Being ‘unfriended’ on Facebook is a face-slap many face – but now a New York judge has used it to unfriend an entire firm – Kirkland & Ellis – who sent a ‘rookie lawyer’ to defend Facebook against two lawsuits accusing the social network of facilitating terrorism.
The lawsuits are supported by 20,000 plaintiffs and the attorney
Federal Judge Nicholas Garaufis went ballistic against Big Law’s Kirkland & Ellis for sending poor young lawyer Thomas Burcher II who, according to the New York Post, “slunk out of the courtroom looking like a sad emoji after receiving a blistering dressing down from the judge.”
The rant was, however, addressed to the K&E “clueless” partners who had handled the Facebook matter poorly – to say the least.
“You tell your folks back at Kirkland & Ellis that if they think so little of this court that they didn’t send a partner here to talk about this kind of problem which implicates international terrorism and the murder of innocent people in Israel and other places,” Garaufis said. “I think it’s outrageous, irresponsible and insulting.”
The Facebook lawsuits allege that Facebook’s algorithms “connect the terrorists to the inciters” and that Facebook sometimes refuses to take down pages exhorting violent attacks by Hamas against Jews. The plaintiffs are Israelis, some American citizens living in Israel, who have been “living in the crosshairs of a murderous terrorist rampage carried out by terrorists” since 2015.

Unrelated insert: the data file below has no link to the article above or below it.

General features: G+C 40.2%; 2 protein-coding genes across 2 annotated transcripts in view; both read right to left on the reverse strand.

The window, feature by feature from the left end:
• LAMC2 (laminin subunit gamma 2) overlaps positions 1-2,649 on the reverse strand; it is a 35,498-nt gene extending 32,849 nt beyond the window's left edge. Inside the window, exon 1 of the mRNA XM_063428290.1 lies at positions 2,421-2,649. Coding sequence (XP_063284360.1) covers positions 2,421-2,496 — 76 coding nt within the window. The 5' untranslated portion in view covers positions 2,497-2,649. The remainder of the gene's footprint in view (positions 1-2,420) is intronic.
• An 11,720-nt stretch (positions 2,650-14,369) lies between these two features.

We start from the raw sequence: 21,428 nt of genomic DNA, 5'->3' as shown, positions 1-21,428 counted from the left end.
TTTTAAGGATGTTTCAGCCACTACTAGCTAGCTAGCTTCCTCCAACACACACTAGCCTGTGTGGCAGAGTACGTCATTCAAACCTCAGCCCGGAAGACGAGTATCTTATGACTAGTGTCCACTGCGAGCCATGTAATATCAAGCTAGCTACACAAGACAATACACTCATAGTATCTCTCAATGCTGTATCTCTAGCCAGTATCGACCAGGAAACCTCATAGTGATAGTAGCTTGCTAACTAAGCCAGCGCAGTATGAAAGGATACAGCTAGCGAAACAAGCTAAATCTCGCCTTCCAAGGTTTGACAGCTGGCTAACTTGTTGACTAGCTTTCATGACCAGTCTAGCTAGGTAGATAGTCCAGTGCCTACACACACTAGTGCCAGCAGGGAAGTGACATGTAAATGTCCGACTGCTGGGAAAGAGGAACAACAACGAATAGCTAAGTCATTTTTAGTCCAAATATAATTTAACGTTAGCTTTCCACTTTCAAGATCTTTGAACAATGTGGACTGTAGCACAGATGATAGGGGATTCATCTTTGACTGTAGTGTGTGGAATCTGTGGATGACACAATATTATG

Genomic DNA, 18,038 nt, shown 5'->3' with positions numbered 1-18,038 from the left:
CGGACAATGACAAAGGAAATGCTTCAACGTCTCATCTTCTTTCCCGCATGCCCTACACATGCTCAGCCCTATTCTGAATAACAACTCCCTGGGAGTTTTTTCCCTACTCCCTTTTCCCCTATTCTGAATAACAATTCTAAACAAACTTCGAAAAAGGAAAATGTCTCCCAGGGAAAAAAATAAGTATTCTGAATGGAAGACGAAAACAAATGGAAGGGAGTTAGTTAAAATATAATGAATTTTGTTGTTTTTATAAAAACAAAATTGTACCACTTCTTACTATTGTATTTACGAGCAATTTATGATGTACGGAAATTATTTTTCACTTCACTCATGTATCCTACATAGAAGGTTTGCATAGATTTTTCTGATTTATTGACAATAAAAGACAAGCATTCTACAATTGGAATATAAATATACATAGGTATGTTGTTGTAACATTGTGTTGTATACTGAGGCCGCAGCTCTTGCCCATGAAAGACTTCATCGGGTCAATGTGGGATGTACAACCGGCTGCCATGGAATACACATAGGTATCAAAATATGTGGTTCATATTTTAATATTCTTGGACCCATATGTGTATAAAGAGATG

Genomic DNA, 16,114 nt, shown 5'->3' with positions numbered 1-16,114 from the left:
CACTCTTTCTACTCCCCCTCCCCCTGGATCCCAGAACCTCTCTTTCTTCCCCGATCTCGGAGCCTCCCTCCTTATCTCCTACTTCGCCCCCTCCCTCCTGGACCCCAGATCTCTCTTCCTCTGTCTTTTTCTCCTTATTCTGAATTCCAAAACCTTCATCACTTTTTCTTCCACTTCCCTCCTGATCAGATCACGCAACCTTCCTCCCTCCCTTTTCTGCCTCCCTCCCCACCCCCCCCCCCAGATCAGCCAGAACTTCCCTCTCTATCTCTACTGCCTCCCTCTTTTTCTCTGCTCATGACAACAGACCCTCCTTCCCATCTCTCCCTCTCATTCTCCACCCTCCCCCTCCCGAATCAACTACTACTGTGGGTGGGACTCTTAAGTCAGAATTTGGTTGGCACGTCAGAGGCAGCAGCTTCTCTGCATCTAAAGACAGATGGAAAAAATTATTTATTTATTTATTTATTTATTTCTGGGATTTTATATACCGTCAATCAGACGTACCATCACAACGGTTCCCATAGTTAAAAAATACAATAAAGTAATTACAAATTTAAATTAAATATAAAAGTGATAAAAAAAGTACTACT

Garaufis had indicated that Facebook has a “social responsibility” to resolve the issues arising from the lawsuits, but the rookie Burcher’s claim that a lawsuit was not the vehicle for the resolution saw the Judge hit the judicial and social media roof.
“I’ve been a lawyer for 41 years and a judge for 16 years and I’m not having this discussion with you,” he said.
Burcher sputtered that the lead counsel on the case was called away to Texas yesterday on a legal emergency.
“Maybe Kirkland & Ellis can scrounge up a partner who isn’t busy in Texas to come see a lowly judge in the Eastern District of New York,” Garaufis replied hotly before ending the conference.
“I want to talk to someone (at the law firm) who talks to senior management at Facebook,” he said.